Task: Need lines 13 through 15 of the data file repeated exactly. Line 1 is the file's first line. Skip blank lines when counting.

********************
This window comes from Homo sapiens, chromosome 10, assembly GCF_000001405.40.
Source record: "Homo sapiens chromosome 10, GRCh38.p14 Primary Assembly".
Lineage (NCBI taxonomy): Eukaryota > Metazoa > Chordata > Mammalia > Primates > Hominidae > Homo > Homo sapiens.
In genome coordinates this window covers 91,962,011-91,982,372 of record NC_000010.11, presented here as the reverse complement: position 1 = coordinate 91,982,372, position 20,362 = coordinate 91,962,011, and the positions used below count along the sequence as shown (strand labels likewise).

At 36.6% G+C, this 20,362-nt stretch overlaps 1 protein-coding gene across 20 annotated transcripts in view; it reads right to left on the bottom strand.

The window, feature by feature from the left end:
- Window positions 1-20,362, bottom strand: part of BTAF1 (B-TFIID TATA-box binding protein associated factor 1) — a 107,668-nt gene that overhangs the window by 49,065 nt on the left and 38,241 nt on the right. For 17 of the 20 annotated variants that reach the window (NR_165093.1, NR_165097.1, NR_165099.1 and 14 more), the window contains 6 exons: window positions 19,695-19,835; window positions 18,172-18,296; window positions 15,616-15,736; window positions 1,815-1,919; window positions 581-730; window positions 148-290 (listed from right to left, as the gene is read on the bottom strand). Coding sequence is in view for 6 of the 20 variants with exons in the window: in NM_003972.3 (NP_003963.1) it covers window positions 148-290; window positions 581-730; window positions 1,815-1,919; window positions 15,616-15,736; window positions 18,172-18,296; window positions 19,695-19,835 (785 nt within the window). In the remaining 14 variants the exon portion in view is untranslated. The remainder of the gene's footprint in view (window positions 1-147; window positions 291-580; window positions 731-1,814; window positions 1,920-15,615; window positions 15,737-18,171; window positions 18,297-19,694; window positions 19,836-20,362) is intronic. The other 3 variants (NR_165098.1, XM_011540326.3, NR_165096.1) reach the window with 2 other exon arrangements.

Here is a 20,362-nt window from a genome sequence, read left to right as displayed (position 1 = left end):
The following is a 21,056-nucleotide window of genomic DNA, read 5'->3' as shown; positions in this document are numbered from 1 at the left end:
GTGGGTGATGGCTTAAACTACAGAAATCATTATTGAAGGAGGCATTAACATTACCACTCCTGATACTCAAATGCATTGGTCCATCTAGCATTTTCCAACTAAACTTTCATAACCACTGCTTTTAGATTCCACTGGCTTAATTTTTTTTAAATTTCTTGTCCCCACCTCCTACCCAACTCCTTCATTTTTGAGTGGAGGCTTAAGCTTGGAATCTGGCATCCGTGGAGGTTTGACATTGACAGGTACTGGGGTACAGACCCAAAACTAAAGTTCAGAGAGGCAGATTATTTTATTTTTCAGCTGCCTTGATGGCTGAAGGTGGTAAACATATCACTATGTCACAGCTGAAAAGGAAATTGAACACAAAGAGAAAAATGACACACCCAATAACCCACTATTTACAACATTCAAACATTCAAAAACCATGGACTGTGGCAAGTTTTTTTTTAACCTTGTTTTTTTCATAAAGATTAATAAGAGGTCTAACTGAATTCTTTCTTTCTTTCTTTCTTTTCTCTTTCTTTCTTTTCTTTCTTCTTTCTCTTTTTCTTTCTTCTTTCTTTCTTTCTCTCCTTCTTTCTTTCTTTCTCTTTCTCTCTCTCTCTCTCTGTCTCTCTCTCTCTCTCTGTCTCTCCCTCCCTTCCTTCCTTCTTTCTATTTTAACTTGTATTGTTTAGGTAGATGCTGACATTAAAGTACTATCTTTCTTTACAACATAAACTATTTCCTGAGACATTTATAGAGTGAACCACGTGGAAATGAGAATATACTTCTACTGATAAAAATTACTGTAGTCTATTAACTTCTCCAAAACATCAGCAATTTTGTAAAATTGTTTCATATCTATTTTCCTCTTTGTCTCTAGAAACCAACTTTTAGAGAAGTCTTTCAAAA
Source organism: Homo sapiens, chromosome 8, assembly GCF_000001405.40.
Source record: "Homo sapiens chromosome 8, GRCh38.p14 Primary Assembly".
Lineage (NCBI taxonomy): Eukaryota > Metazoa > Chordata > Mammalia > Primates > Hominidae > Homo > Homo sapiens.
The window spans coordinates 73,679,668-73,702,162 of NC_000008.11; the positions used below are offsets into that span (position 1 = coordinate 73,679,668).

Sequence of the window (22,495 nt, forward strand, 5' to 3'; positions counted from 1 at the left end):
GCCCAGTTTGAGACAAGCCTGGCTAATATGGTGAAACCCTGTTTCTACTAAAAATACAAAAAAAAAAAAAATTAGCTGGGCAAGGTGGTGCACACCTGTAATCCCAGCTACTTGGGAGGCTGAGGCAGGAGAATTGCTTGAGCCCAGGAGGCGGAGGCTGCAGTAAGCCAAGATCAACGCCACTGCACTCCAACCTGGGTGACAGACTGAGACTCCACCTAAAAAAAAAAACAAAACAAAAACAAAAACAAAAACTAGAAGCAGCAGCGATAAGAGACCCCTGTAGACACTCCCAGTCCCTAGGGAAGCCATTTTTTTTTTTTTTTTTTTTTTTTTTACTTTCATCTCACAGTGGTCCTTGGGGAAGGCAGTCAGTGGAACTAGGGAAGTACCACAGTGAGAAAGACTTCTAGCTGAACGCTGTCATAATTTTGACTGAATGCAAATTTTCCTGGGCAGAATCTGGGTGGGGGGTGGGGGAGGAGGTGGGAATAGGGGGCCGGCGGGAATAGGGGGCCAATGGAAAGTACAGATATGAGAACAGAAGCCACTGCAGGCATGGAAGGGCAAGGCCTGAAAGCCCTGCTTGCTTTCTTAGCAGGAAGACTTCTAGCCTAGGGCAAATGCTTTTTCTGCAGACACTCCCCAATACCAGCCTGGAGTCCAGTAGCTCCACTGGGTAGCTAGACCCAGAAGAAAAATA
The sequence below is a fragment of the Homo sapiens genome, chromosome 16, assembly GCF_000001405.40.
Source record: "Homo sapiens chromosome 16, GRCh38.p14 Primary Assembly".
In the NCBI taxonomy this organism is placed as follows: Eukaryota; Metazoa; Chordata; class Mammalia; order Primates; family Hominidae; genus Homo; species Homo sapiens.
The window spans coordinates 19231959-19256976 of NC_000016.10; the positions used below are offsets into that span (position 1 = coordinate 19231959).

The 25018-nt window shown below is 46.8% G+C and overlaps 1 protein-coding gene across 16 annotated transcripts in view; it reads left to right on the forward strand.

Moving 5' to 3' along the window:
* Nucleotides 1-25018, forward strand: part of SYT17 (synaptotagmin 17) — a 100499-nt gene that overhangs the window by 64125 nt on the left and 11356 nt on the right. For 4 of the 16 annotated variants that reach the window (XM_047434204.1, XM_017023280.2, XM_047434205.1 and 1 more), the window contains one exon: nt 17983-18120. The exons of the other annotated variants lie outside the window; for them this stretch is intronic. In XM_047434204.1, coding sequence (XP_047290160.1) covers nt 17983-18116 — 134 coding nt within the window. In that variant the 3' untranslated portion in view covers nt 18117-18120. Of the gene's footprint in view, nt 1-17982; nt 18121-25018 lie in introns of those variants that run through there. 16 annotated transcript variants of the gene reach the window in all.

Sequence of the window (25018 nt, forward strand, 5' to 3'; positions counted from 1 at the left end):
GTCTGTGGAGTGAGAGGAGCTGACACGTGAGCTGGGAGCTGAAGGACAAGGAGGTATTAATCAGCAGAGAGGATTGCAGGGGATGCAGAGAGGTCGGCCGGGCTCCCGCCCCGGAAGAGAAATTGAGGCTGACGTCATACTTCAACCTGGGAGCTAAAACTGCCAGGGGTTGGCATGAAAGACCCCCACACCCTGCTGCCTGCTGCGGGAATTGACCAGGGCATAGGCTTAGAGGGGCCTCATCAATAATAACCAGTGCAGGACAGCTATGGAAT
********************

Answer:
Lineage (NCBI taxonomy): Eukaryota > Metazoa > Chordata > Mammalia > Primates > Hominidae > Homo > Homo sapiens.
The window spans coordinates 73,679,668-73,702,162 of NC_000008.11; the positions used below are offsets into that span (position 1 = coordinate 73,679,668).

Sequence of the window (22,495 nt, forward strand, 5' to 3'; positions counted from 1 at the left end):